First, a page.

Even today, if a person is wronged, there are really two methods for justice open to him: punishment via law, or via personal vengence. (The Oresteia also displays the manner in which personal vengence turns into a cycle of violence as one blood murder begets the next blood murder. It takes two such extractions of justice to start a fued). Parag Khanna, in his book The Second World, talks about areas in Pakistan where tribal law (jirga) and blood feuds still reign. And, I think both forms are expressed to a larger or lesser degree no matter where we look today.
This is the world we are talking about in the Daodejing passage above. A world populated by 1) rulers, 2) the ruled and 3) vengeful spirits. And, if a ruler rules by way of the Dao, then this ruler--a sage ruler-- will not do harm to the people nor the spirits; that is, his action will not rile the spirits to vengence. This does not mean that he performs some kind of magic which takes away the powers of the spirits but rather that by the virtue expressed in his actions, he will not rile them.
Lady Aoi and Lady Rokujo--
Lady Aoi was Genji’s first wife in the Tale of Genji. The Noh play, which is based on one episode of the novel, is about Lady Aoi’s suffering at the hands of a spirit that possesses her body and causes her to fall ill. In order to try and identify who is tormenting her, Lady Aoi sends a Priestess to try and draw the spirit out by the sound of a bow made of Japanese cherry birch (azusa-yumi); thereby discovering it was the jealous spirit of the Lady Rokujo, who then appeared right there next to the pillow that Lady Aoi was resting on. After talking about the happy days she spent as Genji’s lover, the spirit of Lady Rokujo thereby becomes enraged and her fury results in Lady Aoi's death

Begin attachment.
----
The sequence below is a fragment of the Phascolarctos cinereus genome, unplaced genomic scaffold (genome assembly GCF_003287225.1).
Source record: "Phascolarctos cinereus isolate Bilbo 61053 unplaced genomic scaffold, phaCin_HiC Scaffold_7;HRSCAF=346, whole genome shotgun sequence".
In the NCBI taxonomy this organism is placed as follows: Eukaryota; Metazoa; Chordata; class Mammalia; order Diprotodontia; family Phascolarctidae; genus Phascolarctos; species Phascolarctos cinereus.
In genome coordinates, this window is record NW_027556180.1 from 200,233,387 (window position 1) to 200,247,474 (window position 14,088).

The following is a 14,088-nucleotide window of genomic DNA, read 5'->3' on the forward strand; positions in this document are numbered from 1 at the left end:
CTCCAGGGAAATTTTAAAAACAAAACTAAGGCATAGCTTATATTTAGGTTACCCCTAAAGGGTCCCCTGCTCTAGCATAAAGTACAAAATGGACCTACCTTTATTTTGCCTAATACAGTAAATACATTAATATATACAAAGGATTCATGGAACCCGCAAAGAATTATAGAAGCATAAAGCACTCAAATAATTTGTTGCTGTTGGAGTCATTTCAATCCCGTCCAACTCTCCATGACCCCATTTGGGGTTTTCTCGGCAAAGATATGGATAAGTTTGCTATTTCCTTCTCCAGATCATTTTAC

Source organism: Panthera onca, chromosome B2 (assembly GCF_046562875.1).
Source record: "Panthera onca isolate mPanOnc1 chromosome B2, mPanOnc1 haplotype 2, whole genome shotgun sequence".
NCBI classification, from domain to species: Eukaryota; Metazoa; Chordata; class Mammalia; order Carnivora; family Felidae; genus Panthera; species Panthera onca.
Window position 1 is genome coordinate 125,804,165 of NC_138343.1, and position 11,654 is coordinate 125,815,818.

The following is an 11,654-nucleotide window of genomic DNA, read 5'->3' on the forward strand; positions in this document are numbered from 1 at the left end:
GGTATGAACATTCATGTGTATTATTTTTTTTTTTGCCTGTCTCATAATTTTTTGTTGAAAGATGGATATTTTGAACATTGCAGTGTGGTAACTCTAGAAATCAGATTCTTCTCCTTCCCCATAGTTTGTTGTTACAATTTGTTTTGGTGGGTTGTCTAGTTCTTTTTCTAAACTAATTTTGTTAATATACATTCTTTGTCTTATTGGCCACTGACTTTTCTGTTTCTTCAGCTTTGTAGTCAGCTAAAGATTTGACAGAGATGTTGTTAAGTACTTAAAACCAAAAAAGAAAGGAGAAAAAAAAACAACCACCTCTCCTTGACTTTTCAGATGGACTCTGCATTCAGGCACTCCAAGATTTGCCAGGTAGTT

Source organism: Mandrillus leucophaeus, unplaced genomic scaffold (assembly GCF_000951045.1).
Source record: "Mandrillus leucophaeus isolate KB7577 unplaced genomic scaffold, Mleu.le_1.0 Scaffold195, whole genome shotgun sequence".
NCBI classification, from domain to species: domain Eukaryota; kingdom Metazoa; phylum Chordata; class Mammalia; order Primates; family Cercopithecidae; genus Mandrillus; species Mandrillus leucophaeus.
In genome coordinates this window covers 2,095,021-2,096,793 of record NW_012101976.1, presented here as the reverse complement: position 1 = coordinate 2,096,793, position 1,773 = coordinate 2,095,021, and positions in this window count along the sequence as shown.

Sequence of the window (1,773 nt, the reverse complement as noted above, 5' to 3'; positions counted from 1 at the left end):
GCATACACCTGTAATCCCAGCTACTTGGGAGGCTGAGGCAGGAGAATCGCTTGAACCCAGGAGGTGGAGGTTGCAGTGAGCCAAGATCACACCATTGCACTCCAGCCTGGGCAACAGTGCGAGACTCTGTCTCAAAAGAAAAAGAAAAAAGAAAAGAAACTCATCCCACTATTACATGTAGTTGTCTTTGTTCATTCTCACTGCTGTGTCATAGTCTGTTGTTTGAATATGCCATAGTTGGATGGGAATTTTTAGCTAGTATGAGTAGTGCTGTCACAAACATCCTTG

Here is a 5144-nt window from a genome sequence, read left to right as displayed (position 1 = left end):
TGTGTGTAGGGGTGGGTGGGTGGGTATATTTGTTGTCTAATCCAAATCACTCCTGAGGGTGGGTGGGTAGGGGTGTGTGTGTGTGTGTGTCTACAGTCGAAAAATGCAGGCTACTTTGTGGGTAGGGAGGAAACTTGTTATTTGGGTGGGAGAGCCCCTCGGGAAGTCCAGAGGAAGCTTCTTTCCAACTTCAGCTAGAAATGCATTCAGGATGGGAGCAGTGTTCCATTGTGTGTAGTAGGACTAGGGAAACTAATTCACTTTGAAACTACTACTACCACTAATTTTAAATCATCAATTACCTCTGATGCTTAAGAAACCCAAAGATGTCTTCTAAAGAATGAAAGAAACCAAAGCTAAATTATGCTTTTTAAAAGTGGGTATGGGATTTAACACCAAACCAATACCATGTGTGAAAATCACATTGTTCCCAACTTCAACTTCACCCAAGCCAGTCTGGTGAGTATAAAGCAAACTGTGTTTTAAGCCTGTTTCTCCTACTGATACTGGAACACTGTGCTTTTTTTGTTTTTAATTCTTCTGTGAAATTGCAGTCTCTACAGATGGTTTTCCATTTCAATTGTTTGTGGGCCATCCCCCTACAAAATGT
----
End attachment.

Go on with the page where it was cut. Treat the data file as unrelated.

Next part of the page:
Lady Rokujo. What is so stunningly unforgetable about her is that she actually did her "haunting" while still alive. You see, so consumed by jealously was she that her spirit actually left her body to do its haunting.
An elegant and clever but haughty older woman or a sweet and adorable younger woman?
Genji made his choice and the lady was not happy about it.